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« Reply #15 on: September 12, 2007, 09:09:15 AM »

Please forgive me for straying from the topic Thomas.

To clarify, I agree with you that the child should be baptised only by Orthodox clergy.

As far as I am aware, as no Orthodox bishops recognise Anglican orders there are also none that recognise Anglican baptisms and hence the point I was endeavouring to make before (and its link to this topic). If I am wrong please let me know though.

Thank you.
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jayjay
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« Reply #16 on: September 28, 2007, 09:46:22 AM »

Thanks for your replies. Sorry it took so long-work etc. When I get to a major city with a parish we'll get it done there.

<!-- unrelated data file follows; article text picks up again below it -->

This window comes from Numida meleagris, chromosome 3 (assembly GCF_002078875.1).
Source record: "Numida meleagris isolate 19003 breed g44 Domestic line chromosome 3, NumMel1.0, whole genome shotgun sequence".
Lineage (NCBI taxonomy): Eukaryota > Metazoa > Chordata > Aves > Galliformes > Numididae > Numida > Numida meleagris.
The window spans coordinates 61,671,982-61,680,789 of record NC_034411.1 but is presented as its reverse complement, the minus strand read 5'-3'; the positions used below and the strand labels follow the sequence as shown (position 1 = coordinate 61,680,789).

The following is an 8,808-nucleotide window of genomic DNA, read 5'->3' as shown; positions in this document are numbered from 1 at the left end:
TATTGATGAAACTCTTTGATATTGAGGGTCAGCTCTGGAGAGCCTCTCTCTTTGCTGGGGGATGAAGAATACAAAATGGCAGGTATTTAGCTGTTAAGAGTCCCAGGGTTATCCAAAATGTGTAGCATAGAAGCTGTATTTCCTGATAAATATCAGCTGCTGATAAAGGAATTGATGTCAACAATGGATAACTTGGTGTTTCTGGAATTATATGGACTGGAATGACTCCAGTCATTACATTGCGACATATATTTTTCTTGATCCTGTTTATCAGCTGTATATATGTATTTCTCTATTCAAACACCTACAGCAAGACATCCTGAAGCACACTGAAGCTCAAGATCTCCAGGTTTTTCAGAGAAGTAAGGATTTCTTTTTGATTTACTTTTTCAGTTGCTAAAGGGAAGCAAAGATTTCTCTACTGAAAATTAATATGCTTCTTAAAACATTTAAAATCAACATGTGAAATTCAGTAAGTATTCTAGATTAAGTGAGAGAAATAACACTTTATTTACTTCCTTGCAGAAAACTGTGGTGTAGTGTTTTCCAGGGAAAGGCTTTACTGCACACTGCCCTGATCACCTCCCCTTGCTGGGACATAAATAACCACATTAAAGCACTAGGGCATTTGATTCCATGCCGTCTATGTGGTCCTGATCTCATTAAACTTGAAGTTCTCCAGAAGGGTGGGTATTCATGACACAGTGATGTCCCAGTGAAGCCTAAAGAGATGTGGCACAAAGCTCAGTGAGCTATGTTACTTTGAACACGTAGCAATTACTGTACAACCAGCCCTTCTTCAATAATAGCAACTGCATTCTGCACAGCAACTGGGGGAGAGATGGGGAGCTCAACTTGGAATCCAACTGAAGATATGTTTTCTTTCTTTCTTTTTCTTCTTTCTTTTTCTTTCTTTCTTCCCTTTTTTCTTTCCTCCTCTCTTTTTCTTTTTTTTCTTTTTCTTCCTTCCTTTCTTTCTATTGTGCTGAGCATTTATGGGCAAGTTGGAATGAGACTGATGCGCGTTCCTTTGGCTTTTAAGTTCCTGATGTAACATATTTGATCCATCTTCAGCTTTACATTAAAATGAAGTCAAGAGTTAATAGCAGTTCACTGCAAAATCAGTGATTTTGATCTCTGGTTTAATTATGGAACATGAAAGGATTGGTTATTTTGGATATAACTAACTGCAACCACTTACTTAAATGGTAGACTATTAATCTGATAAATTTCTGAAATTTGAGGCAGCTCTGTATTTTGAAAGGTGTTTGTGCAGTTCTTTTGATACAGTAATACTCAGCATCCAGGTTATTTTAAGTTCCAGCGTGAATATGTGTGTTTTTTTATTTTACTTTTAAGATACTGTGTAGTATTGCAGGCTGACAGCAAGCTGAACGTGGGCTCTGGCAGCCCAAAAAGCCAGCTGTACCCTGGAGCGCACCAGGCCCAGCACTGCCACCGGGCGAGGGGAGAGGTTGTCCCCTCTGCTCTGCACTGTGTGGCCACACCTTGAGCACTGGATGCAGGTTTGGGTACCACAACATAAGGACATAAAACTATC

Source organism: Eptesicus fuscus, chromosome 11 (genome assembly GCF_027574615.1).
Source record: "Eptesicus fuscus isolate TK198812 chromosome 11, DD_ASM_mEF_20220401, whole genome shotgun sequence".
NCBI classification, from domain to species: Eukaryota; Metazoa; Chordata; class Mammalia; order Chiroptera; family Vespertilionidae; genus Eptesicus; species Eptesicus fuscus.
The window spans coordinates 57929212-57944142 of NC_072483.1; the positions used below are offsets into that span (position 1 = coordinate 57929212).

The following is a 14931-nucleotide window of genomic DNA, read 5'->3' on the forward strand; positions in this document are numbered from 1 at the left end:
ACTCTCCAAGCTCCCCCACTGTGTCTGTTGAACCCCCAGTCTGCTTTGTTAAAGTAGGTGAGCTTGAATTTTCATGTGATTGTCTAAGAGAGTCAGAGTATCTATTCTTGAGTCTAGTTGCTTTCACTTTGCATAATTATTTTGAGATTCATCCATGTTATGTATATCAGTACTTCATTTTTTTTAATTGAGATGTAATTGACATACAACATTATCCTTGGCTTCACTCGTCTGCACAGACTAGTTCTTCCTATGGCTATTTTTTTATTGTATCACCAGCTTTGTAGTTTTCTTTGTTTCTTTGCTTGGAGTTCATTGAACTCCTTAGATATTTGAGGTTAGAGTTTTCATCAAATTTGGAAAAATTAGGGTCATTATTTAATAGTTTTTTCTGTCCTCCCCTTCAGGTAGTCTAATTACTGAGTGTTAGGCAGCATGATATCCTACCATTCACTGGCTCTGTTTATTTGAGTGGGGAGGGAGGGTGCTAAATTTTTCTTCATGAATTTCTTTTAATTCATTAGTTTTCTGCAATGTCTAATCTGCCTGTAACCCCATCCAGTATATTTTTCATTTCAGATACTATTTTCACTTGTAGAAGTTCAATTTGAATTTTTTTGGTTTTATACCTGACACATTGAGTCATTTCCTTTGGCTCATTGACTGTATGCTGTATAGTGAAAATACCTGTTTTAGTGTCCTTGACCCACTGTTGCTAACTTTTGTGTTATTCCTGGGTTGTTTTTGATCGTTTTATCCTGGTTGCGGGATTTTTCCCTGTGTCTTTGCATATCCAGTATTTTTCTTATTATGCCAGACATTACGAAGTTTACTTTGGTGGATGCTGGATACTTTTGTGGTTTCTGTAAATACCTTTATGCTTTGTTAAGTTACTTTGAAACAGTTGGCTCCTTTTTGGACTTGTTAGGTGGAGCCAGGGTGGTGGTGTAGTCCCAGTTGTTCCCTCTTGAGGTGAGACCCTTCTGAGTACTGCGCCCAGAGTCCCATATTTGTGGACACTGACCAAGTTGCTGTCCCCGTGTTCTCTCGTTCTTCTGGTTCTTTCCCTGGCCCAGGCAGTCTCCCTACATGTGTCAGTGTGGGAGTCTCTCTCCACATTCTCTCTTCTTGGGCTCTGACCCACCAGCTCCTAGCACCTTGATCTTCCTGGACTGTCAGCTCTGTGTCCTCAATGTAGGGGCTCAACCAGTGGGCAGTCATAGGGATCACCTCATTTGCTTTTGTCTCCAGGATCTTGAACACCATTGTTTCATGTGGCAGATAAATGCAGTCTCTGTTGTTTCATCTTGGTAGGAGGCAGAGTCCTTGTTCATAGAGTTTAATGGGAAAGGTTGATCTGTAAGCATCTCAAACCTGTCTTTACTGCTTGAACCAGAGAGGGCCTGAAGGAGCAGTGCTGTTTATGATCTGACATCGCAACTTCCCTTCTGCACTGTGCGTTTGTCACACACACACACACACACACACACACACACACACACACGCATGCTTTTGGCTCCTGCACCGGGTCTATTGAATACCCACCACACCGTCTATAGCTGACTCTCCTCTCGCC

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« Reply #17 on: October 04, 2007, 10:23:16 AM »

When I get to a major city with a parish we'll get it done there.

Good on you! Better sooner rather than later though Smiley
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« Reply #18 on: October 05, 2007, 03:39:28 PM »

And let's face it. It would be nice to be baptized early, but there's no frantic rush, is there? There's no possibility of your child going anywhere but heaven at this point, so why not take your time?